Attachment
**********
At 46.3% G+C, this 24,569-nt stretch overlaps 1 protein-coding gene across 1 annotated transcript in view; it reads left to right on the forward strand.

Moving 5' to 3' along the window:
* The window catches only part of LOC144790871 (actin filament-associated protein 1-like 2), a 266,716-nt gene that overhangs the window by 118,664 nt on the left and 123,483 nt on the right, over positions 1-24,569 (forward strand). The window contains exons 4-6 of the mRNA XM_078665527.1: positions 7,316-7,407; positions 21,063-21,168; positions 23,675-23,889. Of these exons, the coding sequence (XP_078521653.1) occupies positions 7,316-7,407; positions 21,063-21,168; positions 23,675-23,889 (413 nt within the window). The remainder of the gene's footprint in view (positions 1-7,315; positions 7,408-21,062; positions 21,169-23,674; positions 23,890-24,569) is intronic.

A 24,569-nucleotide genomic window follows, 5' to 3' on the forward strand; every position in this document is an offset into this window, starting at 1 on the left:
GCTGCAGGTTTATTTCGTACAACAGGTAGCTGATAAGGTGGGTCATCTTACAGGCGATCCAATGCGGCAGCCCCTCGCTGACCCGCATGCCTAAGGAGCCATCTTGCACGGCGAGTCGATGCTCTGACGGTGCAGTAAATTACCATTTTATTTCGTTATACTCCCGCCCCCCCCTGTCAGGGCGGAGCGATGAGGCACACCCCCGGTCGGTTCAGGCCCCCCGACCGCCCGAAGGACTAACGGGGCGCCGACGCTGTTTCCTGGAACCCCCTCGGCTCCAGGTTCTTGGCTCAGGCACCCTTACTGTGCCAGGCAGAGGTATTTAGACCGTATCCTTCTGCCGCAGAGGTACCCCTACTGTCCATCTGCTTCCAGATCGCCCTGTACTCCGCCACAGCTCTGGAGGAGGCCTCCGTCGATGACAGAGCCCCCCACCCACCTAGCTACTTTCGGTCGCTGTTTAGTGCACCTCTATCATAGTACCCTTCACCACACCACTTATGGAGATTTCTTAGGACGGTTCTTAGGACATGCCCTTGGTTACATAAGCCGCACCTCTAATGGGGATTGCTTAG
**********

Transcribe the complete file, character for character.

At 46.3% G+C, this 24,569-nt stretch overlaps 1 protein-coding gene across 1 annotated transcript in view; it reads left to right on the forward strand.

Moving 5' to 3' along the window:
* The window catches only part of LOC144790871 (actin filament-associated protein 1-like 2), a 266,716-nt gene that overhangs the window by 118,664 nt on the left and 123,483 nt on the right, over positions 1-24,569 (forward strand). The window contains exons 4-6 of the mRNA XM_078665527.1: positions 7,316-7,407; positions 21,063-21,168; positions 23,675-23,889. Of these exons, the coding sequence (XP_078521653.1) occupies positions 7,316-7,407; positions 21,063-21,168; positions 23,675-23,889 (413 nt within the window). The remainder of the gene's footprint in view (positions 1-7,315; positions 7,408-21,062; positions 21,169-23,674; positions 23,890-24,569) is intronic.

A 24,569-nucleotide genomic window follows, 5' to 3' on the forward strand; every position in this document is an offset into this window, starting at 1 on the left:
GCTGCAGGTTTATTTCGTACAACAGGTAGCTGATAAGGTGGGTCATCTTACAGGCGATCCAATGCGGCAGCCCCTCGCTGACCCGCATGCCTAAGGAGCCATCTTGCACGGCGAGTCGATGCTCTGACGGTGCAGTAAATTACCATTTTATTTCGTTATACTCCCGCCCCCCCCTGTCAGGGCGGAGCGATGAGGCACACCCCCGGTCGGTTCAGGCCCCCCGACCGCCCGAAGGACTAACGGGGCGCCGACGCTGTTTCCTGGAACCCCCTCGGCTCCAGGTTCTTGGCTCAGGCACCCTTACTGTGCCAGGCAGAGGTATTTAGACCGTATCCTTCTGCCGCAGAGGTACCCCTACTGTCCATCTGCTTCCAGATCGCCCTGTACTCCGCCACAGCTCTGGAGGAGGCCTCCGTCGATGACAGAGCCCCCCACCCACCTAGCTACTTTCGGTCGCTGTTTAGTGCACCTCTATCATAGTACCCTTCACCACACCACTTATGGAGATTTCTTAGGACGGTTCTTAGGACATGCCCTTGGTTACATAAGCCGCACCTCTAATGGGGATTGCTTAG